Apple will follow Microsoft in encouraging developers to build a single app that runs on both iOS and macOS, insiders claim, upending the current ecosystem in the name of cross-platform ubiquity. If developers must choose to devote resources to one or the other, the computer apps often get shortchanged.
With the new SDK features coming for the next major operating system releases, presumably named iOS 12 and macOS 10.14, this likely means Apple would announce the plans at the WWDC developer conference in June.
According to the sources, the project is known internally as "Marzipan" and will be a key element in Apple's 2018 software strategy. Unified iOS/macOS apps could then be offered on the Mac's version of the App Store, rejuvenating the rare Apple shop that has long resembled a ghost town.
With the would-be change, Apple is hoping the success of its mobile app business will rub off on its stagnant desktop app marketplace. The source noted, however, that Apple's "plans are still fluid", so dates could change or the plan could be canceled altogether. Additionally, Microsoft, before ditching Windows software for smartphones, allowed developers to create a single application that ran on different devices.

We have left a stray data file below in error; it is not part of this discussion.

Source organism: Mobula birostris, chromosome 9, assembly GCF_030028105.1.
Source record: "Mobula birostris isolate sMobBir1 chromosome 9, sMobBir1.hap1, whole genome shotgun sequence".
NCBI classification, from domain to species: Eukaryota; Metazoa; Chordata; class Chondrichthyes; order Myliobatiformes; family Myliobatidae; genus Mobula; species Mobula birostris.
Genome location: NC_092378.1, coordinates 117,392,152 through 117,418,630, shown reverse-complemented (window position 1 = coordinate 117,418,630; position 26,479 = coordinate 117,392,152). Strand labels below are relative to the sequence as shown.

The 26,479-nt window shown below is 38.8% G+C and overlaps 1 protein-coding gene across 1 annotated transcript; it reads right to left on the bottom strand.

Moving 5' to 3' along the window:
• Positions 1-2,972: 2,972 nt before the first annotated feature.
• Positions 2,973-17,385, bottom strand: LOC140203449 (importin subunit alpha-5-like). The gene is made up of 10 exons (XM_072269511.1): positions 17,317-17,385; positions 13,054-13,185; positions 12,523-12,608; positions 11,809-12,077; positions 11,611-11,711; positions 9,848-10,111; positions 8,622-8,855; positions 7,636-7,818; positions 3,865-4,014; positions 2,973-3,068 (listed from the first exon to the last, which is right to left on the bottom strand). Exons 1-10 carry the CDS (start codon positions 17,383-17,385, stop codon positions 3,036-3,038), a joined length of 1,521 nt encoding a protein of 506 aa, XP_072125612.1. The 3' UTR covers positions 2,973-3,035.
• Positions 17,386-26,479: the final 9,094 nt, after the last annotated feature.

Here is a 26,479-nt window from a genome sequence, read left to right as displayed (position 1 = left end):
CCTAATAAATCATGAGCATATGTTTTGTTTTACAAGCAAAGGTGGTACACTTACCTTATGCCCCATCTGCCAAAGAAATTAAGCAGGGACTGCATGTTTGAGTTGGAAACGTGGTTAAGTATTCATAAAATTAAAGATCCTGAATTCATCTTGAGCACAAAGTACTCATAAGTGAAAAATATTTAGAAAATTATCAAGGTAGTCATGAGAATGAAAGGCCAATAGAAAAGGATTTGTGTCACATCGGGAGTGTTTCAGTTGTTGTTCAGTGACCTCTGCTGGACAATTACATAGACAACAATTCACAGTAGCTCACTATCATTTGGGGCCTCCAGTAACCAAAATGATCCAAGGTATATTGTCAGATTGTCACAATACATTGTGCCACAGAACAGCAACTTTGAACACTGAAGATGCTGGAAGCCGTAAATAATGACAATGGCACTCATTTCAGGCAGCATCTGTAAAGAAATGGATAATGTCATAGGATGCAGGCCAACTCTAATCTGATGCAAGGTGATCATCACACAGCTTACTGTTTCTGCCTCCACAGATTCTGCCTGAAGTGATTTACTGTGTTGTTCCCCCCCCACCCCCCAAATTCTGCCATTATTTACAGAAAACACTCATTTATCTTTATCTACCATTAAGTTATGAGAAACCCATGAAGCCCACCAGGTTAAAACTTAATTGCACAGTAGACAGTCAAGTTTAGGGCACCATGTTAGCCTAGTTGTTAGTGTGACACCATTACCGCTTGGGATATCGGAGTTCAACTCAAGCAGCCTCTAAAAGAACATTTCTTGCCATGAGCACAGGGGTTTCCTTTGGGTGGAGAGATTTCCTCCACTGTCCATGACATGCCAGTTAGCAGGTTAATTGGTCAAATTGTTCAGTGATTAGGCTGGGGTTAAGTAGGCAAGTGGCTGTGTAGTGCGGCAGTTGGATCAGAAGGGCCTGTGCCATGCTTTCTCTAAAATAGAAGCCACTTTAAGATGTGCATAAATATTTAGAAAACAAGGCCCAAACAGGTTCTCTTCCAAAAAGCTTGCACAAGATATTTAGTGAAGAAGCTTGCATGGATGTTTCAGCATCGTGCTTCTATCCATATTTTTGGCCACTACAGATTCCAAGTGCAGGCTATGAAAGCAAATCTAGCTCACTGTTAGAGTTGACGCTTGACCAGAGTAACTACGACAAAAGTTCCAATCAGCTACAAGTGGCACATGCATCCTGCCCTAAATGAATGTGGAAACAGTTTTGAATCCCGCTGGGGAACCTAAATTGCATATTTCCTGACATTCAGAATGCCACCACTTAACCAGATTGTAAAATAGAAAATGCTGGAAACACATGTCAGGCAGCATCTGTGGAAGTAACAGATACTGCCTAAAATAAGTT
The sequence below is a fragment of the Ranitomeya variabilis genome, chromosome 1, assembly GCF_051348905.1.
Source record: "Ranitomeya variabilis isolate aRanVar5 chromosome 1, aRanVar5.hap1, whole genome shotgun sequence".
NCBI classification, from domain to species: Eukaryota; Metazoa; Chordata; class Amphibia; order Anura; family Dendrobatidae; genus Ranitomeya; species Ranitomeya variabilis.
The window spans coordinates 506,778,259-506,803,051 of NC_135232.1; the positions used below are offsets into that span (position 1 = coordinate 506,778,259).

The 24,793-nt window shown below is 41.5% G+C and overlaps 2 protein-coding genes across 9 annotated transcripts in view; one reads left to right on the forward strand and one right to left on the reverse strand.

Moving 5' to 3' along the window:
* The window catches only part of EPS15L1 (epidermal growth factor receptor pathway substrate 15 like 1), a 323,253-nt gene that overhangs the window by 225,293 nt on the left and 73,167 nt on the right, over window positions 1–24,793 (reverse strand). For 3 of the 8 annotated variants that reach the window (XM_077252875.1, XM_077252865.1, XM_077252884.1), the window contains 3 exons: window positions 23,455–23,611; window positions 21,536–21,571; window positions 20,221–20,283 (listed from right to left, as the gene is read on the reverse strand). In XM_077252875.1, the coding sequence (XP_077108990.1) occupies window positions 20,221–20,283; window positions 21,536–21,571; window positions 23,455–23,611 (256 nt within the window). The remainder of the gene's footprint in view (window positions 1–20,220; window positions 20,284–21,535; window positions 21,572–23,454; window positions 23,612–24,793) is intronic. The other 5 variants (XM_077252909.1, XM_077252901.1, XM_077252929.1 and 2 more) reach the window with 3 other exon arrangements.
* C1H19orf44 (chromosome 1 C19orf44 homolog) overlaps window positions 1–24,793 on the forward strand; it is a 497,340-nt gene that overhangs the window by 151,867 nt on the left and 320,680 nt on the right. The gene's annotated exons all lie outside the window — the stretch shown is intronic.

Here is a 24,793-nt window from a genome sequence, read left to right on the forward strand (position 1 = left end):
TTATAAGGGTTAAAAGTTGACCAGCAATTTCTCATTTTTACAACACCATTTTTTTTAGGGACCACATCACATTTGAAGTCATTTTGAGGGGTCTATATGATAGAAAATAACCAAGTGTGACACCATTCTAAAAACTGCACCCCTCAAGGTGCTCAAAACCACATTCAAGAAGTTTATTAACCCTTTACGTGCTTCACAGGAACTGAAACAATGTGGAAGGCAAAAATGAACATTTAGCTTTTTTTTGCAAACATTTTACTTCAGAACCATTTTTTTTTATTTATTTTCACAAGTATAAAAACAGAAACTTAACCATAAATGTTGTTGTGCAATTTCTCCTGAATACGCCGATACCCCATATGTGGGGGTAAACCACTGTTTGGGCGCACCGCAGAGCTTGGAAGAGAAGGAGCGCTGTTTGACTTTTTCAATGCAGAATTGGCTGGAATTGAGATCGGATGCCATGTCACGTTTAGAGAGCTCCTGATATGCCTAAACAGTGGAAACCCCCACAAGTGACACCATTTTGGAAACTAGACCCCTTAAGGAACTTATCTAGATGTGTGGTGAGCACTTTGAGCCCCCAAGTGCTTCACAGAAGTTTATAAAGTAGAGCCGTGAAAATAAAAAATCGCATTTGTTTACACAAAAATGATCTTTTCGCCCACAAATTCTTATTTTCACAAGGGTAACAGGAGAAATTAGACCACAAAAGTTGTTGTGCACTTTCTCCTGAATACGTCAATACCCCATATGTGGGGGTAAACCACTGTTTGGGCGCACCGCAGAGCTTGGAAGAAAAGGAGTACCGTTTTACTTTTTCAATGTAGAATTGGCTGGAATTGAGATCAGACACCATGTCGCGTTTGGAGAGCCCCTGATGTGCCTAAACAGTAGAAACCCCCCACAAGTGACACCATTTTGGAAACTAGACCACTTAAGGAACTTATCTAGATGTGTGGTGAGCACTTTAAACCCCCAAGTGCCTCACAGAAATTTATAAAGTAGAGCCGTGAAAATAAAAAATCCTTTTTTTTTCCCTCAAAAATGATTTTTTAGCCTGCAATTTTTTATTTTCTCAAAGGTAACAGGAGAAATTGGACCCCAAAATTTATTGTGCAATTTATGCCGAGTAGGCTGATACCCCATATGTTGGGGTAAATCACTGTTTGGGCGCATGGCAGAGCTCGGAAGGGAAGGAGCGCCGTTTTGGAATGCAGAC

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ZDNet has reached out to Apple for comment and will update this post should we hear back. Google took an alternative approach, bringing Android app support and the Google Play Store to Chrome OS. Kon also demanded that Apple stop selling devices displaying the logo in question (which is, basically, any device with access to App Store) until judgement is delivered.
Bringing parity to the apps across both platforms will surely be a boost for developers. Will Apple go there?
That said, a more seamless cross-device experience would be a great for users. Around the same time, Apple software chief Craig Federighi called the blending of iOS and macOS "a compromise". And in a mobile-first world, that's increasingly iPhone and iPad apps.